Identity and RA
It is 3:37 PM on 4 July 2019. I am sitting in Greenville Memorial Hospital in South Carolina, sitting with my mother who has recently experienced multiple medical traumas. The next day, 5 July, is a Humira injection day for me, and in order to complete the injection, I had to carry my pen with me in its travel case while I drove from Florida to Greenville.
A nurse walks into the room to check on my mom. She glances over and inquires about my travel case. When I tell her I have RA, she expresses her sympathy and asks how it has affected my life thus far, especially for someone who is so young. The usual comments proceed: I cannot do most of the things I used to be able to do; I’m more fatigued than ever; while my joints are feeling better, they still occasionally hurt; it’s been truly life-changing. After soaking up these comments, the nurse then utters this phrase: “Your disease does not define you.”
Does RA impact personal identity?
I have sat here thinking about that statement for a long time. I’ve thought about it for so long because no one has ever told me this phrase before, even though I have said it to others. There was something that perturbed me in receiving that comment.
Most of my life is different because of RA
The central contention that I feel is this: my RA does define who I am but only to a certain extent; it is not a totalizing marker of my identity. But when I type that out, it doesn’t make sense to me. Many of my previous articles have centered around this notion that my perception of the world is fundamentally different now because of my diagnosis. And, to be perfectly transparent, my RA defines, limits, and delineates what I can feasibly do throughout the day. The personal world that I exist in today is profoundly different than my personal pre-diagnosis world; most of my life is absolutely different now.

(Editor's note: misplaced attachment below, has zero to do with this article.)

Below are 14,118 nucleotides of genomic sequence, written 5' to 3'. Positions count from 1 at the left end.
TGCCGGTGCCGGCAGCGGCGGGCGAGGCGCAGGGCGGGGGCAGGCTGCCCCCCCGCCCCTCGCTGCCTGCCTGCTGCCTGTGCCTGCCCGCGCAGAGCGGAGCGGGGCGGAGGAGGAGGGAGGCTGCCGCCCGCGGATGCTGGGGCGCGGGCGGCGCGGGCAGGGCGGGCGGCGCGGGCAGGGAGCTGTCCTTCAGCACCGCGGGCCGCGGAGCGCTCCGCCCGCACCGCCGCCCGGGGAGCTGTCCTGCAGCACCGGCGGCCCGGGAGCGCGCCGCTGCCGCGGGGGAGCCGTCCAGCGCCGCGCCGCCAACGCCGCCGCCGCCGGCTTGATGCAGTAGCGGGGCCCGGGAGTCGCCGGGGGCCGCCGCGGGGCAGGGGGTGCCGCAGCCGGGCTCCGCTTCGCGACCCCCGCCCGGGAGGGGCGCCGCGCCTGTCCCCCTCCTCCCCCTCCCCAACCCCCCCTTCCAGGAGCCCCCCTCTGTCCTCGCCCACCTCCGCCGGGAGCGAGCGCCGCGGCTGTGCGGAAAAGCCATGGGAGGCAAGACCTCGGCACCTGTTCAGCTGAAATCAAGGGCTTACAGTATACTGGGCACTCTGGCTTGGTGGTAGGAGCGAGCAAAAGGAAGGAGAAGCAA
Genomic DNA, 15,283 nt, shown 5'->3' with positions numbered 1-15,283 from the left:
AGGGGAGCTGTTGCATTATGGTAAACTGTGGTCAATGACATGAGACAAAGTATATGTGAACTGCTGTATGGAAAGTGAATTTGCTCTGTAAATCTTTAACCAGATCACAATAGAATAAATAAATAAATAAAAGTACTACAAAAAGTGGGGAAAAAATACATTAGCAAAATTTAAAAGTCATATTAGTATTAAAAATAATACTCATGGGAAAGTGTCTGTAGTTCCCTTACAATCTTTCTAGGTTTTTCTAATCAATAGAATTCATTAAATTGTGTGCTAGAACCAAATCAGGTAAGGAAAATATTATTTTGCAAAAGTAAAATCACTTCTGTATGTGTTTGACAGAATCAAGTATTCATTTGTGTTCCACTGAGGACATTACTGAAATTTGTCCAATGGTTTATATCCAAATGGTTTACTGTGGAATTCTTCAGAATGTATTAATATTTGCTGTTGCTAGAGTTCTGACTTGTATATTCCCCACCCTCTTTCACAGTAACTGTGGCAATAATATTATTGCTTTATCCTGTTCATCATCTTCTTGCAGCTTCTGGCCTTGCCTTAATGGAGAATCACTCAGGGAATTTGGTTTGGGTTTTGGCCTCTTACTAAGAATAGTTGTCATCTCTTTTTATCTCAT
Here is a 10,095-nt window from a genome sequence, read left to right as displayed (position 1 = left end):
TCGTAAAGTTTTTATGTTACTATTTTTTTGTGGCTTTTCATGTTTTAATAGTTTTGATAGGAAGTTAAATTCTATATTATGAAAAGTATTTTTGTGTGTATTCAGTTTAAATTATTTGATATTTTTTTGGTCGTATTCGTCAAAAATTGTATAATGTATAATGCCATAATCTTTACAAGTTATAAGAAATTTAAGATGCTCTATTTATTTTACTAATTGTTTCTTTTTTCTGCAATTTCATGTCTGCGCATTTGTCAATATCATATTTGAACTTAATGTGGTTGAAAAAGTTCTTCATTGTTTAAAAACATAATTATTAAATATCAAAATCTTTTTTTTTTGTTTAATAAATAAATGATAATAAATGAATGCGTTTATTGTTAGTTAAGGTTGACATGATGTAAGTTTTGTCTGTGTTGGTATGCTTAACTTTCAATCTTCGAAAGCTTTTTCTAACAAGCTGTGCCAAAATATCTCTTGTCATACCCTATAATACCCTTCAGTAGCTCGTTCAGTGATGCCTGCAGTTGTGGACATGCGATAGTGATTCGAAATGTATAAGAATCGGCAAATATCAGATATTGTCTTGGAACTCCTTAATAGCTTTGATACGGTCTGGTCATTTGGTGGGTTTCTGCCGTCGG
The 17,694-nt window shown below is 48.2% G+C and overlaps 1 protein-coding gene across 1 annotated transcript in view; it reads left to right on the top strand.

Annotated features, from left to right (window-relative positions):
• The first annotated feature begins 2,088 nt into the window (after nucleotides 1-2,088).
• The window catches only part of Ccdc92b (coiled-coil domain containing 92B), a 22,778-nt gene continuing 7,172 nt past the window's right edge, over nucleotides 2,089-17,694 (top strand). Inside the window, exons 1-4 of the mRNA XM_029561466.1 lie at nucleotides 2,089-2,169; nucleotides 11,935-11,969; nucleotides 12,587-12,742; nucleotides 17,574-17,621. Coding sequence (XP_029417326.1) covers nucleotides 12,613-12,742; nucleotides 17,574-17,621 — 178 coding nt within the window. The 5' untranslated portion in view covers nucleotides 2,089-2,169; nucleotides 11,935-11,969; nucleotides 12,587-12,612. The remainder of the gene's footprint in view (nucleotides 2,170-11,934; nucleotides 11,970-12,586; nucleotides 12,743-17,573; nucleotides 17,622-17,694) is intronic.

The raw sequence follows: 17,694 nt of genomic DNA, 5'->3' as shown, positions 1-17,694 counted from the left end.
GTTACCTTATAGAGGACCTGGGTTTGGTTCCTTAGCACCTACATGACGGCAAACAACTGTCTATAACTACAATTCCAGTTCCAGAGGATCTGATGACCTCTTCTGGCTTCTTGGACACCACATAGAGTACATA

Does RA define me?
But there’s an underlying question plaguing this rumination: What parts of my life are different because of my RA? I don’t want to simply just say “everything,” no matter how true that statement is. But of those aspects that are different, which are included in that word of “define”?
RA molds the world around me
For instance, RA profoundly affects my work life. I cannot work as much as I used to and must prioritize my body and how it feels. RA affects my social life, my personal life, how I interact with people, and what I can and cannot say. The main question then becomes: do those differences necessarily define my existence? I venture to say no; rather, they shape and mold my experience of the world around me.
I'm not sure of the answer
Thinking about this question sincerely causes me to reflect on the fluid and changing nature of this existence, that having RA compounds certainty and replaces it with a constant of uncertainty. Be it a new pain, a new medication, a new test result, RA as a disease is unpredictable. And that unpredictability ultimately confirms that I cannot accurately assess whether my disease defines who I am.
Do you or someone you know have gout? (Select all the apply)